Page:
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UFC pushing for harsher punishments, multi-year suspensions following new drug-testing policy

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UFC announced upcoming changes to its drug-testing policies today (Weds., Feb. 18, 2015). Starting on July 1, all fighters will be subject to random out-of-competition testing and the promotion is pushing for harsher penalties for those caught using performance-enhancing drugs.

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UFC held a press conference at the Red Rock Casino Resort and Spa in Las Vegas earlier today to address the recent issues the promotion has endured with high-profile fighters failing drug tests (sample).

UFC President Dana White, CEO Lorenzo Fertitta, and COO Lawrence Epstein addressed the problem and outlined their planned changes for drug-testing policies and punishments for fighters who fail to adhere to the rules and subsequently test positive.

"Given the recent spate of high-profile cases, we felt like we needed to do this sooner rather than later," Fertitta said. "For the good of the sport, for the integrity of the sport, for what we're trying to do here, we needed to address this issue ASAP."

So, effective July 1, 2015, the entire UFC roster will be subject to random-drug, out-of-competition testing. The penalties will still be handed down by the individual athletic commissions, unless it is an event being self-regulated by UFC (more on those changes here).

"We're talking to these third-party agencies to see how many tests we need to do to be sure we have a clean sample to be sure our athletes are clean," said Fertitta, who mentioned the UFC will be working with several global drug-testing organizations to create the drug-testing protocol to be used by the promotion.

The CEO then issued a stern warning:

"This is a call-out to all of the athletes on our roster. You'll be tested in competition, you'll be tested out of competition, and if you're using, you will be caught, and there will be significant penalties that go along with that."

Both Fertitta and White said they are pushing for harsher penalties for those using performance-enhancing drugs (PEDs) in line with those issued by organizations like the World Anti-Doping Agency (WADA) and the United States Anti-Doping Agency (USADA).

That could lead to fighters being suspended for up to four years in certain cases, though White and Fertitta were suggesting two years be the minimum suspension for PED users.

White said that it is a "risk vs. reward" situation in the current state of PED users, because of the money they can make and the suspension they face if they get caught. With stricter and harsher punishments, perhaps athletes won't be as quick to break the rules.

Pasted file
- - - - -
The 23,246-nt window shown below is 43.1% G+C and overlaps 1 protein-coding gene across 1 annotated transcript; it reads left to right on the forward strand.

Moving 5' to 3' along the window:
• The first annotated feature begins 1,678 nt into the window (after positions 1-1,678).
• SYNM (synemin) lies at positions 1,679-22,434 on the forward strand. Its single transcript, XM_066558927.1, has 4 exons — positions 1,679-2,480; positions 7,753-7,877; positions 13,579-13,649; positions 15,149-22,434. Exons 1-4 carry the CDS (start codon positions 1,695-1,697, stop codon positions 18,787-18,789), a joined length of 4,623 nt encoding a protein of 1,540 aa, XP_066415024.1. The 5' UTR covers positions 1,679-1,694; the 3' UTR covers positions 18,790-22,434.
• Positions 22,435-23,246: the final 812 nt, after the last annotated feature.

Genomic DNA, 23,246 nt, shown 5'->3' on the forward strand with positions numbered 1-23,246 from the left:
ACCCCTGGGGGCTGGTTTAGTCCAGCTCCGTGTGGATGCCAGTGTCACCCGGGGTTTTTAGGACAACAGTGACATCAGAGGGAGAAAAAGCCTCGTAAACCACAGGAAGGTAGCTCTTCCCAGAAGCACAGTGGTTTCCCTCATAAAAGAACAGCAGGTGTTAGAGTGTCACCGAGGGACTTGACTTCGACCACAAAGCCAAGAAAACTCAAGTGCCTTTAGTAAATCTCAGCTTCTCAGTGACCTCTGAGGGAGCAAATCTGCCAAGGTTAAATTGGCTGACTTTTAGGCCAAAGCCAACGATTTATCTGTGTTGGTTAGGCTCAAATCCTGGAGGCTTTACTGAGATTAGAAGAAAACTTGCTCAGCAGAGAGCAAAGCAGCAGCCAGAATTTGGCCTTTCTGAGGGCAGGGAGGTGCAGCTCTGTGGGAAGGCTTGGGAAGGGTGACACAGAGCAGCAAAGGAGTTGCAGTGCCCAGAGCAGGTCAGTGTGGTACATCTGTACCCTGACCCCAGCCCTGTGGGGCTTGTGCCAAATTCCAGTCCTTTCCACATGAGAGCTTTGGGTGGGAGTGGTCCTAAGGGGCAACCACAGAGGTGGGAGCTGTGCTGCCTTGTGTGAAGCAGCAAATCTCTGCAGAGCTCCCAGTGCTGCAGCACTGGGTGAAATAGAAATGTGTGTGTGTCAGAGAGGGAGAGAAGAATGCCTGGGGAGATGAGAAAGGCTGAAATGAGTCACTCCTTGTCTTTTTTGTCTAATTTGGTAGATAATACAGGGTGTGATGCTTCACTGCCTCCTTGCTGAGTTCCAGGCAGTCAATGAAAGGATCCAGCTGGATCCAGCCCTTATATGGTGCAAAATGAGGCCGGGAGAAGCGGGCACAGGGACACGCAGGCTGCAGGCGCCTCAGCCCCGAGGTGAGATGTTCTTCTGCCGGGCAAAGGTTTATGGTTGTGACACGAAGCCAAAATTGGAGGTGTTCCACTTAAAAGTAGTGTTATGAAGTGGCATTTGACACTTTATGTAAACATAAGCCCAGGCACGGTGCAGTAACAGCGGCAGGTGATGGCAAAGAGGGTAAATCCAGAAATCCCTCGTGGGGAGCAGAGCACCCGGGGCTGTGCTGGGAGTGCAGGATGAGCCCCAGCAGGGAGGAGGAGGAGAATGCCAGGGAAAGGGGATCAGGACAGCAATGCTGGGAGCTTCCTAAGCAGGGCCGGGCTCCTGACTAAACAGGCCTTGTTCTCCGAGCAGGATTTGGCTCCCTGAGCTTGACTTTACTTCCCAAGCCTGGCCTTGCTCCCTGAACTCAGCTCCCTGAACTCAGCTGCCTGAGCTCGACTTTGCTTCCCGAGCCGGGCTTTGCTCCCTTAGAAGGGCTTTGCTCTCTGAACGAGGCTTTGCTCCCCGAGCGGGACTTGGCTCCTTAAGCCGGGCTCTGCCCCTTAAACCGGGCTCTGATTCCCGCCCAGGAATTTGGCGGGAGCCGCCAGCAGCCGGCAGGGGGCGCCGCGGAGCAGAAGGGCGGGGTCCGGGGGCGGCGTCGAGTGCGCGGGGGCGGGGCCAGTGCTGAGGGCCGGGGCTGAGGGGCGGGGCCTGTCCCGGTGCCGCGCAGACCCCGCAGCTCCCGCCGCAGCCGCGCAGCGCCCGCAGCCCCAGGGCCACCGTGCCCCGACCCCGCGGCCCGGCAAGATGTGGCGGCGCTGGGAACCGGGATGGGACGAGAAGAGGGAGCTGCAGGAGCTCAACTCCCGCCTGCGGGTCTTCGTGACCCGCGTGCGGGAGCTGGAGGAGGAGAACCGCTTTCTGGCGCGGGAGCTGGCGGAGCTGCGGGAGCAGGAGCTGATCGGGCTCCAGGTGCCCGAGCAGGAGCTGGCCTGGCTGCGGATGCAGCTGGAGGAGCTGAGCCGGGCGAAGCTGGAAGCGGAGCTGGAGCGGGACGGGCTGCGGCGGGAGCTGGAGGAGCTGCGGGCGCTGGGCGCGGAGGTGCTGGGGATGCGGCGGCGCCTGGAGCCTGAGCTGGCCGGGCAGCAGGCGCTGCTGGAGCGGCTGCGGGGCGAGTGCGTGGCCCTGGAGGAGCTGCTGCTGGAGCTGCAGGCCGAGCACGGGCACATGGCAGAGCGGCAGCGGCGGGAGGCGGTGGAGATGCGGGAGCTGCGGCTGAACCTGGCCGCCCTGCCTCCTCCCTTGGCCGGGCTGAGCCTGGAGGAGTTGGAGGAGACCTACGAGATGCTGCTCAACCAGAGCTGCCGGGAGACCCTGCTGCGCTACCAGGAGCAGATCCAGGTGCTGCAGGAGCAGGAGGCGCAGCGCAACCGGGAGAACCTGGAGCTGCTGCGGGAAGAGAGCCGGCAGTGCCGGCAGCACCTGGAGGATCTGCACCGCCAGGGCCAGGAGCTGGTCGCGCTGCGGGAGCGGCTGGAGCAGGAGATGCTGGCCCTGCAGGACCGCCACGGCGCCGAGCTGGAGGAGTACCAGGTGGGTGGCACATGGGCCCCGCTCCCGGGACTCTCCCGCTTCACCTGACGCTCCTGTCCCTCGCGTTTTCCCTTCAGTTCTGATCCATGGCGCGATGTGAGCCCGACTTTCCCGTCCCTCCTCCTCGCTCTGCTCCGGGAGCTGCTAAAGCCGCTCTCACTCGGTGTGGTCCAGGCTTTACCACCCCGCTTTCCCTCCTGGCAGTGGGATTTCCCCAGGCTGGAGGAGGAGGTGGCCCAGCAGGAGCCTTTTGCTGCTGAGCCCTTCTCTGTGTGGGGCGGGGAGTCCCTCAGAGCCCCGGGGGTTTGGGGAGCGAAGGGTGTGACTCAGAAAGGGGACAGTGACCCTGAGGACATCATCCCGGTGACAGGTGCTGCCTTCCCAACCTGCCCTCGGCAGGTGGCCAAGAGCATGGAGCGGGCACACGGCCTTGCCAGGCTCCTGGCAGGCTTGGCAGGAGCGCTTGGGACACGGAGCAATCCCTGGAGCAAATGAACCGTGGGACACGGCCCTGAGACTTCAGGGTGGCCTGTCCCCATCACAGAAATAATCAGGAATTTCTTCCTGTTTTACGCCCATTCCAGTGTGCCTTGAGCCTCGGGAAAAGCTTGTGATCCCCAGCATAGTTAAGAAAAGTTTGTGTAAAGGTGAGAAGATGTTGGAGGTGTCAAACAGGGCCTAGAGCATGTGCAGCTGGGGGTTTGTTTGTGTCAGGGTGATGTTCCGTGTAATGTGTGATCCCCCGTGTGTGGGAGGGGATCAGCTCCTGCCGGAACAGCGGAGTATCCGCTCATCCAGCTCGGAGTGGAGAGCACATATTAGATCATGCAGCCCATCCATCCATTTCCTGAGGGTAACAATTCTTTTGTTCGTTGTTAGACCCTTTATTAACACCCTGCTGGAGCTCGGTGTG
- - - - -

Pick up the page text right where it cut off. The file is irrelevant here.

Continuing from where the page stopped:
"Two or four years (suspension time) could be career threatening. Now you look at the risk vs. reward, and it's a lot more dangerous," White said.

The topic of having main events cancelled due to a fighter testing positive was brought up and Fertitta said if it happens, so be it, the UFC will push forward.

"If we lose main events, we lose main events," he said. "Joe Silva and Sean Shelby are going to have to get just a little more creative."

White said the UFC spent roughly $500,000 dollars for drug testing in 2014 and the promotion will now commit several million dollars towards it going forward.

UFC had been looking into enhanced drug testing for several months, according to Fertitta, but with the high-profile names testing positive recently like Hector Lombard, and then Anderson Silva, who is considered the greatest the sport has ever seen, that forced their hand to get out in front of things and address the matters publicly at today's press conference.

"We've been working on this a couple years," Fertitta said. "We've been in conversations with third parties for six or seven months. What the Anderson Silva thing prompted us to do is address the issues and speed up the process. We don't have the luxury of debating all these points. We've got to just go. The results are going to be what the results are going to be."

"When a guy like Anderson Silva gets caught, it definitely sends a message," White added. "It shocked me. We were pretty blown away by it," White said.

The UFC said on 19 occasions during 2014 that fighters were given out-of-competition drug tests and five fighters tested positive. That is over 26 percent and an alarming number. Fertitta and White are fully aware that there may very well be much more bad news to come.

"Honestly, it's going to probably get worse before it gets better."